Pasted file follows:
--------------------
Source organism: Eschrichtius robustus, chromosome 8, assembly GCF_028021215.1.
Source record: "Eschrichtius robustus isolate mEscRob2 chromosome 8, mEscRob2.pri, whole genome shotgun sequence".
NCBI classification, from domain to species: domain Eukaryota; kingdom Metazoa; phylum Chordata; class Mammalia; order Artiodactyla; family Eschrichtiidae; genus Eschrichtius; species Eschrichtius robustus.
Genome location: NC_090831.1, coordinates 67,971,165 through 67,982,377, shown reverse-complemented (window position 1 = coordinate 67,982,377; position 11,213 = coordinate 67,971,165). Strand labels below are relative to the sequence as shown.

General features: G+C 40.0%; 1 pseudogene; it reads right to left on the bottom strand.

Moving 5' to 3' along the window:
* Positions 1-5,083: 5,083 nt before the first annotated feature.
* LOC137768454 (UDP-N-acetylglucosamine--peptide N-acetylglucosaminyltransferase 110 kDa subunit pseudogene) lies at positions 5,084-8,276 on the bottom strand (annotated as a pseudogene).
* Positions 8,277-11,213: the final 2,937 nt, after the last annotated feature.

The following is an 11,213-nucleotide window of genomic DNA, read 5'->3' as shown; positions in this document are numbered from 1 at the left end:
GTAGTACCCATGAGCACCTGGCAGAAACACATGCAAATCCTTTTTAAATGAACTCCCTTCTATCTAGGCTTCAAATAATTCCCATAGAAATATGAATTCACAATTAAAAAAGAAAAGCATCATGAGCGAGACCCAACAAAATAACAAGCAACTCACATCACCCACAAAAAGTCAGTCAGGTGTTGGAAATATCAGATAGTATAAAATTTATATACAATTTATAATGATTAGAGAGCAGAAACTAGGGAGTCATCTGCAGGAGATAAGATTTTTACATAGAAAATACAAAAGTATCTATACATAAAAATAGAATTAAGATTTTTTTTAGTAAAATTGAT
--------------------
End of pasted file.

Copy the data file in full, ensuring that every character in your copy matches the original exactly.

Source organism: Eschrichtius robustus, chromosome 8, assembly GCF_028021215.1.
Source record: "Eschrichtius robustus isolate mEscRob2 chromosome 8, mEscRob2.pri, whole genome shotgun sequence".
NCBI classification, from domain to species: domain Eukaryota; kingdom Metazoa; phylum Chordata; class Mammalia; order Artiodactyla; family Eschrichtiidae; genus Eschrichtius; species Eschrichtius robustus.
Genome location: NC_090831.1, coordinates 67,971,165 through 67,982,377, shown reverse-complemented (window position 1 = coordinate 67,982,377; position 11,213 = coordinate 67,971,165). Strand labels below are relative to the sequence as shown.

General features: G+C 40.0%; 1 pseudogene; it reads right to left on the bottom strand.

Moving 5' to 3' along the window:
* Positions 1-5,083: 5,083 nt before the first annotated feature.
* LOC137768454 (UDP-N-acetylglucosamine--peptide N-acetylglucosaminyltransferase 110 kDa subunit pseudogene) lies at positions 5,084-8,276 on the bottom strand (annotated as a pseudogene).
* Positions 8,277-11,213: the final 2,937 nt, after the last annotated feature.

The following is an 11,213-nucleotide window of genomic DNA, read 5'->3' as shown; positions in this document are numbered from 1 at the left end:
GTAGTACCCATGAGCACCTGGCAGAAACACATGCAAATCCTTTTTAAATGAACTCCCTTCTATCTAGGCTTCAAATAATTCCCATAGAAATATGAATTCACAATTAAAAAAGAAAAGCATCATGAGCGAGACCCAACAAAATAACAAGCAACTCACATCACCCACAAAAAGTCAGTCAGGTGTTGGAAATATCAGATAGTATAAAATTTATATACAATTTATAATGATTAGAGAGCAGAAACTAGGGAGTCATCTGCAGGAGATAAGATTTTTACATAGAAAATACAAAAGTATCTATACATAAAAATAGAATTAAGATTTTTTTTAGTAAAATTGAT